Blood test to facilitate early detection of cancer metastasis

10 July 2018 (Last Updated July 10th, 2018 10:30)

Researchers from Queensland University of Technology (QUT) in Australia are developing a new blood test to detect patients who are at risk of head and neck cancer metastasis.

Blood test to facilitate early detection of cancer metastasis
Circulating tumour cell cluster found in the blood of a head and neck cancer patient. Credit: Queensland University of Technology.

Researchers from Queensland University of Technology (QUT) in Australia are developing a new blood test to detect patients who are at risk of head and neck cancer metastasis.

The simple test was developed after the researchers discovered clusters of circulating tumour cells (CTCs) in 15 blood samples out of the total 60 stage IV locally advanced head and neck cancer patients whose disease had not spread.

These short-lived CTC clusters in such patient setting were found to be related to the cancer metastasis to other organs.

“The new test may be able to detect the risk of spreading up to six months before traditional imaging, including CT scans.”

According to data from the preliminary study, six of the seven patients with CTC clusters developed lung or liver secondary cancers within six months.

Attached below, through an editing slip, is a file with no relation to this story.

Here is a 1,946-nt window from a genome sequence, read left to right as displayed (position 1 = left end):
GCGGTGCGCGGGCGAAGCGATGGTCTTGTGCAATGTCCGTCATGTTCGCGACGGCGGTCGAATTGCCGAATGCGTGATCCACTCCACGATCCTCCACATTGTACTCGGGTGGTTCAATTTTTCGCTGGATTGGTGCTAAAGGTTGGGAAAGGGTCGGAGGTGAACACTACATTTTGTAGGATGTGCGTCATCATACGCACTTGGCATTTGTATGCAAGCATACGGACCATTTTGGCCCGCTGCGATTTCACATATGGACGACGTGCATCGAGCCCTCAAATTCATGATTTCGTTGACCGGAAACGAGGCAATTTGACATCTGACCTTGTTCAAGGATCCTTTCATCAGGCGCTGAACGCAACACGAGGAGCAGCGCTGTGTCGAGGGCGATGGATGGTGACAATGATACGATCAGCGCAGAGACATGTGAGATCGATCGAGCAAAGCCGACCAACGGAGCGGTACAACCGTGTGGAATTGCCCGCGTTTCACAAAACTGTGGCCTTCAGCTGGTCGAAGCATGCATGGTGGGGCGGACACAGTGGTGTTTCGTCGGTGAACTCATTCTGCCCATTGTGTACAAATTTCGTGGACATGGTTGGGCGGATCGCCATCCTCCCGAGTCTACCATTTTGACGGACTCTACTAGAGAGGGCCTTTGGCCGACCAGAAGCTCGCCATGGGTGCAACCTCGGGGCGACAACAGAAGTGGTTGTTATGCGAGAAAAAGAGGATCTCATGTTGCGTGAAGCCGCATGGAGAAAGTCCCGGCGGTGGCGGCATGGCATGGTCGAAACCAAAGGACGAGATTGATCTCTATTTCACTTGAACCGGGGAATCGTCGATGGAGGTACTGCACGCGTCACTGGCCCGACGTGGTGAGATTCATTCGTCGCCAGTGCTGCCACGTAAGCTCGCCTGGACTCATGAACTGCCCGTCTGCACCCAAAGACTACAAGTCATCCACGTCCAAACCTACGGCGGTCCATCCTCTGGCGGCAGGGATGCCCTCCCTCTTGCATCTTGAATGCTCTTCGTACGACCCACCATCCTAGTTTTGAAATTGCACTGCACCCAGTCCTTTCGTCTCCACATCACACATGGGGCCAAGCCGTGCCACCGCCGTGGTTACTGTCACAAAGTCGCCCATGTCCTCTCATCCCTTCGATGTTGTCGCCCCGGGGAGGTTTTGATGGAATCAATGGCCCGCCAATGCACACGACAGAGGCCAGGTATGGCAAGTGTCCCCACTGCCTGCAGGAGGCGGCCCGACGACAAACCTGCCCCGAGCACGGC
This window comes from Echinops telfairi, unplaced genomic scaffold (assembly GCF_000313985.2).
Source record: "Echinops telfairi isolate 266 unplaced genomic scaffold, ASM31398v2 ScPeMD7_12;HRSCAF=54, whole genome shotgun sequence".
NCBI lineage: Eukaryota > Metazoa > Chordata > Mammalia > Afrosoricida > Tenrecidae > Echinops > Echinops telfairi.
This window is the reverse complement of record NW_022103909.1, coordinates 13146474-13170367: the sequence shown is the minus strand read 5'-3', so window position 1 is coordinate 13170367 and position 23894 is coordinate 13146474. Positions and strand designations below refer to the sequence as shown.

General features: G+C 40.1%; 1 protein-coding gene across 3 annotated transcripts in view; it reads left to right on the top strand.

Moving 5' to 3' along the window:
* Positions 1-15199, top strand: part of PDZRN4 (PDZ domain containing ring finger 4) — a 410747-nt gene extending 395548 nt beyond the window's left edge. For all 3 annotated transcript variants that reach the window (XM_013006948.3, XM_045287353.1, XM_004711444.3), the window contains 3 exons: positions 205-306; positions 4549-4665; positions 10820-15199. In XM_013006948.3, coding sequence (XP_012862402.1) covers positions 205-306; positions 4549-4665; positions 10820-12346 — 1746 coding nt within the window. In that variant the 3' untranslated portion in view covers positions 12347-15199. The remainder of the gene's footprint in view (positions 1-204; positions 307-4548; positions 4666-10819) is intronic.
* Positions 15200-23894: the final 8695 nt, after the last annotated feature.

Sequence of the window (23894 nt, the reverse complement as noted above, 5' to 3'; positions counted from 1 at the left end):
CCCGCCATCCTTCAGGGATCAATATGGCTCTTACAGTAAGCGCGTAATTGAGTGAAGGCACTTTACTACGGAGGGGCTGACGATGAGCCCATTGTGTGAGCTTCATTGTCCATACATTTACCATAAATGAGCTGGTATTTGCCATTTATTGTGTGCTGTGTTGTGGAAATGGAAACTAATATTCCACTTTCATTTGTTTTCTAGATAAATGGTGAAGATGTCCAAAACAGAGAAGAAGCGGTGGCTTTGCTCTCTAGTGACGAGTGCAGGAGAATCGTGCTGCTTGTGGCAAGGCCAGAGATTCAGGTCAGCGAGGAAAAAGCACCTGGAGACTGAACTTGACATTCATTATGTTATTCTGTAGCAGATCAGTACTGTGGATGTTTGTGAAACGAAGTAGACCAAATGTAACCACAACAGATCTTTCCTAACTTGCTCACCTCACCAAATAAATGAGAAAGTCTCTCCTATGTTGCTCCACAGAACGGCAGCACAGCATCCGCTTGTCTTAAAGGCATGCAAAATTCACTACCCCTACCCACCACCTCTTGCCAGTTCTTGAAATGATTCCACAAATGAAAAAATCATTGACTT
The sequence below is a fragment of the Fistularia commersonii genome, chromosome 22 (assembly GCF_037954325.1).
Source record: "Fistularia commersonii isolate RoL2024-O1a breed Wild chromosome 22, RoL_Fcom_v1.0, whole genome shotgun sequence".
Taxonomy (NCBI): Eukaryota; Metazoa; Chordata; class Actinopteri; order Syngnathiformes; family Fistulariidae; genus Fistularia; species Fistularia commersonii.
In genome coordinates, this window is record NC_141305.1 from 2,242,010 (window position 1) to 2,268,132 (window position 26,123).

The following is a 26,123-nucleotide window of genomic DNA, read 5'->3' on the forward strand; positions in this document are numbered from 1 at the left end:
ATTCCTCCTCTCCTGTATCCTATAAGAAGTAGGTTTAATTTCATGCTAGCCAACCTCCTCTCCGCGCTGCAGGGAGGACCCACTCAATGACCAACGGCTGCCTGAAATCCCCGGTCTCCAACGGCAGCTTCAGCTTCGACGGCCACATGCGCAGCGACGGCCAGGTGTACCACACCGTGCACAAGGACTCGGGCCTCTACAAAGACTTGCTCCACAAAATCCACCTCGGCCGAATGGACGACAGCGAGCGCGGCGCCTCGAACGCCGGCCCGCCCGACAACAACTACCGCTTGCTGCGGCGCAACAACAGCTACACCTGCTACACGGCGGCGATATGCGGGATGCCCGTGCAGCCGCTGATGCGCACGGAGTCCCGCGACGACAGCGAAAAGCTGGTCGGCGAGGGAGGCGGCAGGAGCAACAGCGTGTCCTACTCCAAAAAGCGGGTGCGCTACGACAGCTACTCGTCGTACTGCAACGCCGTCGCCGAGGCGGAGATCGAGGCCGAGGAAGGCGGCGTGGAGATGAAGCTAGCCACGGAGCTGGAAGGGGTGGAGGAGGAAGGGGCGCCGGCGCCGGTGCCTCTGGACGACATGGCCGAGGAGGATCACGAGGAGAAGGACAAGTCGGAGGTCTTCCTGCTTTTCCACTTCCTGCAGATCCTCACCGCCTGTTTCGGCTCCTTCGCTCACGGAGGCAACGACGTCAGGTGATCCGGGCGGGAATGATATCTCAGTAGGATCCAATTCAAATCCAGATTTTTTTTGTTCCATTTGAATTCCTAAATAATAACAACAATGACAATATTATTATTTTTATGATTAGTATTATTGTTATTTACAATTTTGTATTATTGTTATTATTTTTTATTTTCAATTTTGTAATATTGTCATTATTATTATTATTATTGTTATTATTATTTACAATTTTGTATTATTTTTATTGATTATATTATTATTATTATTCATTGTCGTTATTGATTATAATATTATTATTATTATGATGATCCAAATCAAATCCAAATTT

However, it was observed that lack of CTCs or their clusters in head and neck cancer patients could indicate no systemic spread.

QUT Institute of Health and Biomedical Innovation associate professor Chamindie Punyadeera said: “This finding is potentially an important prognostic tool that could guide doctors’ choice of therapies as we move to personalised medicine for individual patients.

“This work has been expanded into lung cancers where there are more targeted therapies.”

The researchers further noted that the new test may be able to detect the risk of spreading up to six months before traditional imaging, including CT scans.

They attributed this early identification to micro-metastases, which in this case are CTC clusters, rather than a macro-metastasis analysed by the imaging methods.

For the research, the team partnered with US-based biomedical engineer who has developed a device to isolate single CTCs from CTC clusters in a blood sample of cancer patients.

The researchers are performing a longitudinal study, funded by a Federal Government Cancer Australia grant, in 100 patients in order to further investigate the findings.